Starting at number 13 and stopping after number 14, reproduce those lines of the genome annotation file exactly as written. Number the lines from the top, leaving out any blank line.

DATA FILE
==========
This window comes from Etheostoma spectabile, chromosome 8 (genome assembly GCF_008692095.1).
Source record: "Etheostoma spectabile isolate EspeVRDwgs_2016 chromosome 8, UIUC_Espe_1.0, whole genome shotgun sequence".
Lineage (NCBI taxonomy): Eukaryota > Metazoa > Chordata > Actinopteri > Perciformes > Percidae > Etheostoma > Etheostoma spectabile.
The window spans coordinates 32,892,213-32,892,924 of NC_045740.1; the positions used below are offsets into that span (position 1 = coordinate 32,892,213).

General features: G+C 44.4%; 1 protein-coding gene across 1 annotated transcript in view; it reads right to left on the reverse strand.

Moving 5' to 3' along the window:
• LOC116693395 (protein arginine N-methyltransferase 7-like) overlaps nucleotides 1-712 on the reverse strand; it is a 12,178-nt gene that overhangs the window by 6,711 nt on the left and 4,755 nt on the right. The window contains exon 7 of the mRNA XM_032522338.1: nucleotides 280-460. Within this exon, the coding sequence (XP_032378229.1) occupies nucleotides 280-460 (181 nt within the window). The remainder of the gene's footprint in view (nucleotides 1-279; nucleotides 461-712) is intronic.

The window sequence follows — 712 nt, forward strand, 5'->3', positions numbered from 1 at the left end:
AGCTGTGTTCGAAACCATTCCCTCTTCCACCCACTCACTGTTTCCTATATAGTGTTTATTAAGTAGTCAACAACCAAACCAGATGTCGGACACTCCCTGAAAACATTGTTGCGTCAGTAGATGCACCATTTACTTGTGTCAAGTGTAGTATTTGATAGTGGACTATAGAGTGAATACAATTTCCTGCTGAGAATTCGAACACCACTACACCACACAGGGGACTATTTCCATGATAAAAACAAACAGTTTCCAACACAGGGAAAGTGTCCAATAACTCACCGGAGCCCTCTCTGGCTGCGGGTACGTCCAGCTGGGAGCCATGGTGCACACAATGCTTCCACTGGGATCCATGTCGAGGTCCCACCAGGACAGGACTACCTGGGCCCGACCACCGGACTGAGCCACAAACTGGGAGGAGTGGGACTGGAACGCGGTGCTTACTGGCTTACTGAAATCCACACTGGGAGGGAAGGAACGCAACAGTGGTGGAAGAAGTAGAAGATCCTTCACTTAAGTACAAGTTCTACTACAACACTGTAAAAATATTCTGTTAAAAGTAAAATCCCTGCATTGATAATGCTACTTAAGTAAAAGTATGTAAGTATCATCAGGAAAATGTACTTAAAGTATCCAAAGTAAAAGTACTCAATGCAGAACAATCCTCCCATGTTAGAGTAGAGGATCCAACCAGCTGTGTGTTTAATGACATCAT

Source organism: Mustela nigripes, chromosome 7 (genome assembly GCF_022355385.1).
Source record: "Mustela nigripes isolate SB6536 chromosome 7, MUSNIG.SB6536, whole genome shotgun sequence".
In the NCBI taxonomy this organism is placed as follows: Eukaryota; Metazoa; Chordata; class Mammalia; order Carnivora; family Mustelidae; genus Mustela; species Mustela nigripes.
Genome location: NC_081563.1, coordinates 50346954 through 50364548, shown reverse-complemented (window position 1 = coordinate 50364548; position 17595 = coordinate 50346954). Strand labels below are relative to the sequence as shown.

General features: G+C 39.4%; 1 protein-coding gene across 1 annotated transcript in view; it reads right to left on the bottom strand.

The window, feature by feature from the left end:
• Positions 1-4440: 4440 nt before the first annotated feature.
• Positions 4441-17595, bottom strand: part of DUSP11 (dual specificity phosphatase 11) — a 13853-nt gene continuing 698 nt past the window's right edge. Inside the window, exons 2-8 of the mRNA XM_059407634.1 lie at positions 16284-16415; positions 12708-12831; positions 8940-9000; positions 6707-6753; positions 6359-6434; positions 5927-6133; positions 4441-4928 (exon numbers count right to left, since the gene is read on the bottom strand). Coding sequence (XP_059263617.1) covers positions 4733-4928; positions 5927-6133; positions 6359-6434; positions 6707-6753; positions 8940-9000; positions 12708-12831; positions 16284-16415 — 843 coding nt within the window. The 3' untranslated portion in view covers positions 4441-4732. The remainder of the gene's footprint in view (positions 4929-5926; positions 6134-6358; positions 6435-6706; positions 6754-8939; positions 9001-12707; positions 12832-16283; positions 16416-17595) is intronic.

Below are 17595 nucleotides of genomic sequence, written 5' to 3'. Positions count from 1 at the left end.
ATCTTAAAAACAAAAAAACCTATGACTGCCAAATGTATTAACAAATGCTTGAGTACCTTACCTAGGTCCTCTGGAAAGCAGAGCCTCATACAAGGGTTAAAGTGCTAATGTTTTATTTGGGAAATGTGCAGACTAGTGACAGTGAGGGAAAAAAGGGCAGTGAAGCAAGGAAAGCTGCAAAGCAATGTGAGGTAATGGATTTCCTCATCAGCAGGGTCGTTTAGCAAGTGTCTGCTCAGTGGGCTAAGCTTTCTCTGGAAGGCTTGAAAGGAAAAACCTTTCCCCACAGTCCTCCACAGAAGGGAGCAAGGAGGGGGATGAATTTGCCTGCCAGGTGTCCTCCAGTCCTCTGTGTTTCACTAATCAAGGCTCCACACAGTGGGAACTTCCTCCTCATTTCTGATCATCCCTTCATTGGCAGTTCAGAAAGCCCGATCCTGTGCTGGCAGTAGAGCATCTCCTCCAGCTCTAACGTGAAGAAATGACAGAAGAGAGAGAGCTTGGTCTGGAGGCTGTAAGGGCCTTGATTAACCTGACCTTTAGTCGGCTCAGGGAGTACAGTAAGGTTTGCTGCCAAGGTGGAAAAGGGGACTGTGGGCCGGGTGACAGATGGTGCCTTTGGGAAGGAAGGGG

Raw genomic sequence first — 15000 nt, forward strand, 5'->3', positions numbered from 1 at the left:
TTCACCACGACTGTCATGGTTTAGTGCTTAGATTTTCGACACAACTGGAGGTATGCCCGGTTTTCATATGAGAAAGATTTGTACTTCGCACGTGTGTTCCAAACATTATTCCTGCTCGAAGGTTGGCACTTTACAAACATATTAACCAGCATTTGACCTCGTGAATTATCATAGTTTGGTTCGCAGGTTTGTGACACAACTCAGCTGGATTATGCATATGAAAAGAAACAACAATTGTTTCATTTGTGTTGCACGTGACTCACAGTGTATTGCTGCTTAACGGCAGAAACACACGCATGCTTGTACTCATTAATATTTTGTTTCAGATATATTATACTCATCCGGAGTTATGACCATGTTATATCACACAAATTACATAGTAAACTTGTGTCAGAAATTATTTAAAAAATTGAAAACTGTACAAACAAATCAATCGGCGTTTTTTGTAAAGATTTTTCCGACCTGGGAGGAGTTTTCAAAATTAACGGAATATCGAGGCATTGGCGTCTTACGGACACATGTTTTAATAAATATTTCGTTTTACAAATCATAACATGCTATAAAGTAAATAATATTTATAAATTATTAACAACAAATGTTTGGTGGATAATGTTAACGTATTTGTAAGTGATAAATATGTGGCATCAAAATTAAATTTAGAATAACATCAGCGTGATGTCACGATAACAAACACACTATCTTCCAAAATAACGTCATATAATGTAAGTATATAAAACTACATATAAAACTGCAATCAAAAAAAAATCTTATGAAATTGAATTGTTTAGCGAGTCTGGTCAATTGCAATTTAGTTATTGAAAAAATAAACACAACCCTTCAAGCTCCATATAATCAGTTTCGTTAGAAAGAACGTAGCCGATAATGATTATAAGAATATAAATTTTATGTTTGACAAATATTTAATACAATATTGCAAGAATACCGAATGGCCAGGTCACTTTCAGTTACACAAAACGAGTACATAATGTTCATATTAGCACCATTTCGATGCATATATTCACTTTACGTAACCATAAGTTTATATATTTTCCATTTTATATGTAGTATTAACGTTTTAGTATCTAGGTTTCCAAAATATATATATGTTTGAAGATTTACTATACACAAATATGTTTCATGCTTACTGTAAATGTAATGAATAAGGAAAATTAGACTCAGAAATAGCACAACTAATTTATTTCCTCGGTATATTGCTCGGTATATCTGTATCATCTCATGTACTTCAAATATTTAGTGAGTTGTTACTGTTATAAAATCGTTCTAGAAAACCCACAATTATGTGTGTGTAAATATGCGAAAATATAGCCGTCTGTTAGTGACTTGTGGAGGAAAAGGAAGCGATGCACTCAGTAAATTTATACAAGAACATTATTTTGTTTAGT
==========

Genome location: NC_081563.1, coordinates 50346954 through 50364548, shown reverse-complemented (window position 1 = coordinate 50364548; position 17595 = coordinate 50346954). Strand labels below are relative to the sequence as shown.

General features: G+C 39.4%; 1 protein-coding gene across 1 annotated transcript in view; it reads right to left on the bottom strand.